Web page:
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The Unexpected Strategy for Business Growth: Leadership

Often times businesses fail to grow, not because of products or systems, but because the leader stops growing.  So, what is the number 1 thing Gym owners are missing when it comes to leadership? While there are a lot of great leadership models, it is hard to overlook the leadership model of the United States Army. It is simple, yet brutally effective, a lot like good programming at your gym.       From the official leadership manual of the U.S. Army Direct—direct leaders use face-to-face continuous contact with those under their command. Organizational—organizational leaders influence a team of sub-teams, without direct contact with the majority of their down-line employees. Strategic—strategic leaders must influence a team of organizations, often geographically dispersed, with little direct contact with most team members.   As the micro gym market evolves, many gym owners find themselves moving into higher value roles. This is a key concept of the TwoBrain  Mentoring Process. With high value roles, often comes less direct contact with team members. Lets quickly define these levels as they relate to our business model. Direct – This is the customer service level of our business, at this level of leadership, the business owner is coaching most classes and has constant day to day contact with all members and employees. Organizational – At this stage of leadership, the business owner is spending more time developing coaches and working on basic systems like their website, client retention software, Facebook groups, and other marketing. Strategic – At this level of leadership, the owner is developing new ideas to move the business forward. New programs, new revenue streams, new marketing engagements, partnerships, continuing education, and developing strategic relationships within the community. A General Manager and/or Head Coach is in place as the organizational leader, developing the staff to deliver on the direct leadership level. A good friend of mine recently identified that a lot of gym owners who have ...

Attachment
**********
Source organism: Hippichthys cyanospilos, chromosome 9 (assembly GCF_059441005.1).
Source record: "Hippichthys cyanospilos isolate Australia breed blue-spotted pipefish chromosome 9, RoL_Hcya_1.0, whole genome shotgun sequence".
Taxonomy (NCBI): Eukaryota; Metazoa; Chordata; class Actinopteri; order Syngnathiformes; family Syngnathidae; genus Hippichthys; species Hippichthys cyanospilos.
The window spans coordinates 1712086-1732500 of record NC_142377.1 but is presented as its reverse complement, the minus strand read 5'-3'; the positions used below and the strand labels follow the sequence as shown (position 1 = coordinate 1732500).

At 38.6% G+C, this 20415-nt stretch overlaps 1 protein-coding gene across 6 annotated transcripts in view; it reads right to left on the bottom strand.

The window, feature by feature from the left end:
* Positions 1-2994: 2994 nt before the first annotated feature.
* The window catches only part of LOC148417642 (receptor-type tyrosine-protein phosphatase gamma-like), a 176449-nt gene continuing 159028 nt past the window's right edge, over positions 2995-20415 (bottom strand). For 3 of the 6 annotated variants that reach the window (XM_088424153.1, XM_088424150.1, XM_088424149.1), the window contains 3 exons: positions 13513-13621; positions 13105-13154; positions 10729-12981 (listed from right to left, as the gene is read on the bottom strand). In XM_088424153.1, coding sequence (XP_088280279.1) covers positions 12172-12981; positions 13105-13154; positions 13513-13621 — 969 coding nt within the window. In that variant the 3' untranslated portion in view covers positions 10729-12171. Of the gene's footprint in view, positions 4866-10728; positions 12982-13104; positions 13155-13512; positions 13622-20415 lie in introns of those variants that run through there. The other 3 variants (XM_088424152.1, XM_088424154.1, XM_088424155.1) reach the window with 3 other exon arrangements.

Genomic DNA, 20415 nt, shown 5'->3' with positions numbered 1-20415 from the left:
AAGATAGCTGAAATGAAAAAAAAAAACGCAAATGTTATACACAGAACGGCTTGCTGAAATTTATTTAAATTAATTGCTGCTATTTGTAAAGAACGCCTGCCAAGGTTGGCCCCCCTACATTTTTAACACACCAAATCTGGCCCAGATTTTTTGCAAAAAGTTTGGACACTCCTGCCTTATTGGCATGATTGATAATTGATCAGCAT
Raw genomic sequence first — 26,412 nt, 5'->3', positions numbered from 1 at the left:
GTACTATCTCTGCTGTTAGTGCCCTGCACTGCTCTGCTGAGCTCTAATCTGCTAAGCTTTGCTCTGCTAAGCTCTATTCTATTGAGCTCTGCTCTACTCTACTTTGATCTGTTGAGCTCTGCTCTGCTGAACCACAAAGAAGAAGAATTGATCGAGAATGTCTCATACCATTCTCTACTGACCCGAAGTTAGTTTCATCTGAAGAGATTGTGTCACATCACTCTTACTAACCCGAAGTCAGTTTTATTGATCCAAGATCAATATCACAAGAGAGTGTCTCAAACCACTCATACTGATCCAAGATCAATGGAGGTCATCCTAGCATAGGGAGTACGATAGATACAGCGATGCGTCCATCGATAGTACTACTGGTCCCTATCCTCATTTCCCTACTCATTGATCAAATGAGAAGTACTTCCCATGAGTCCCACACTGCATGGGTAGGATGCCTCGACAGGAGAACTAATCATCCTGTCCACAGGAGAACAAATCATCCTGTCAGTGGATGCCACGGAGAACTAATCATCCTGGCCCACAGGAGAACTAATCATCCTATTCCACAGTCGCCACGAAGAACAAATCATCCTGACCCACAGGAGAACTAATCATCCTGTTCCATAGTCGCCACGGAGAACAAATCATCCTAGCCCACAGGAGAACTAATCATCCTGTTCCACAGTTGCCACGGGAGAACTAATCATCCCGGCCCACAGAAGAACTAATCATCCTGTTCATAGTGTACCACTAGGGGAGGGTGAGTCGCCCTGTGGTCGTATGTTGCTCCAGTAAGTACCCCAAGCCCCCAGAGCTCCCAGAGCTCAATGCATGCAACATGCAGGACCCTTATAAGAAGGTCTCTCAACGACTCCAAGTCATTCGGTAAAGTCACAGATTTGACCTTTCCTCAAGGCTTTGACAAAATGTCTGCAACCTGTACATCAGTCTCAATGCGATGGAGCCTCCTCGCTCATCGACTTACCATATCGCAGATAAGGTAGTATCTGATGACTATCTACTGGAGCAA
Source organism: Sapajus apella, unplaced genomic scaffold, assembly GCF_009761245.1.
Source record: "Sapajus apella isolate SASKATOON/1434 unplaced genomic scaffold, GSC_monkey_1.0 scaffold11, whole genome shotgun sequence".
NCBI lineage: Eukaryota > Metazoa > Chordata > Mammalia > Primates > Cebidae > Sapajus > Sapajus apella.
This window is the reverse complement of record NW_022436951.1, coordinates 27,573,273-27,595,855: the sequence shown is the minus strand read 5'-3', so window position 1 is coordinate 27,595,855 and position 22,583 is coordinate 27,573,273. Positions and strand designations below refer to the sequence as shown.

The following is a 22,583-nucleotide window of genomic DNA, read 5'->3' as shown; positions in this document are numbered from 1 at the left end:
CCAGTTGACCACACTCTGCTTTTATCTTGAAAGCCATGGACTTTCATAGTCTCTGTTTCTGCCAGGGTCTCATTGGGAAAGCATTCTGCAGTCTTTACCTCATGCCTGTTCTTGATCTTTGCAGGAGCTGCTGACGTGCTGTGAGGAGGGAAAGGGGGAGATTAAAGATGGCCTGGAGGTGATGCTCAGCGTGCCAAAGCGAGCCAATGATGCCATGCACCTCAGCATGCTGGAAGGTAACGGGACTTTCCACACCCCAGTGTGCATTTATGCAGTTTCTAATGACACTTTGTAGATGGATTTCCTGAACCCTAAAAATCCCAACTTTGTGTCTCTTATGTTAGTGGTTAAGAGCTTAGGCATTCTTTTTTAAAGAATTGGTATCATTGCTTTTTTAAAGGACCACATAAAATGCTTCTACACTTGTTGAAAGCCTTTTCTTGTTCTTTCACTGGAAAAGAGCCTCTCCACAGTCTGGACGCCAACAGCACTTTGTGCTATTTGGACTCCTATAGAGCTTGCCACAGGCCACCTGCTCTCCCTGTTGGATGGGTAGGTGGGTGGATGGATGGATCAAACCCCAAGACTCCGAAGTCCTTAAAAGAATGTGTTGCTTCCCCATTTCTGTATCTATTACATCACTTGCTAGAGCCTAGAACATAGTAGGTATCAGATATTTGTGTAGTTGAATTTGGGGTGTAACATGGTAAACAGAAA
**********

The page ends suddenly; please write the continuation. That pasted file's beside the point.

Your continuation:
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5 Tips to Not Suck at Sales

5 Tips to Not Suck at Sales

To Sell = To Solve a Problem The sooner we think about selling as problem solving and not pressuring someone into something they don’t want, the better. Think about it this way, every person you meet with has a problem (nobody is perfect).  We offer a service that could solve most of those problems.  Start by listening to them to understand the problem, then find the solution in your service.  It’s simple, but it’s not easy. Try these 5 tips in your next No Sweat Intro: 1. Use good body language to convey trust and confidence Look people in the eye from time to time, sit up straight, nod your head, try not to fidget/look around/check your phone/talk to other people. 2. Find out the emotion behind their goals A goal is not enough to make a sale.  Find out why they are here. 3. Ask “YES Questions” Typically “YES Questions” end in the contraction n’t, and elicit a YES answer.  I.E. Wouldn’t you agree?  It is socially awkward to say NO, so most people won’t. 4. Pre-Objection Handle Sick of getting objections and smoke screens?  We like to get them out of the way early in the appointment, before the $$$ shows up.  At Two-Brain Business we use the “Why Not” sheet to do this.  Contact us for more info on this.  This sheet helps solve the spousal, time and other objections. 5. Option Close Presenting 2-3 options at the point of sale, along with the question “Which option works best for you?” can be powerful.  If they don’t just buy off of that, it at least opens the conversation to find the right fit in your services. If you need more help, we are here for you. Which stage of entrepreneurship are you in? Take our 20-question quiz to find out and get the exact steps you need to take your business to the next level. BOOK A ...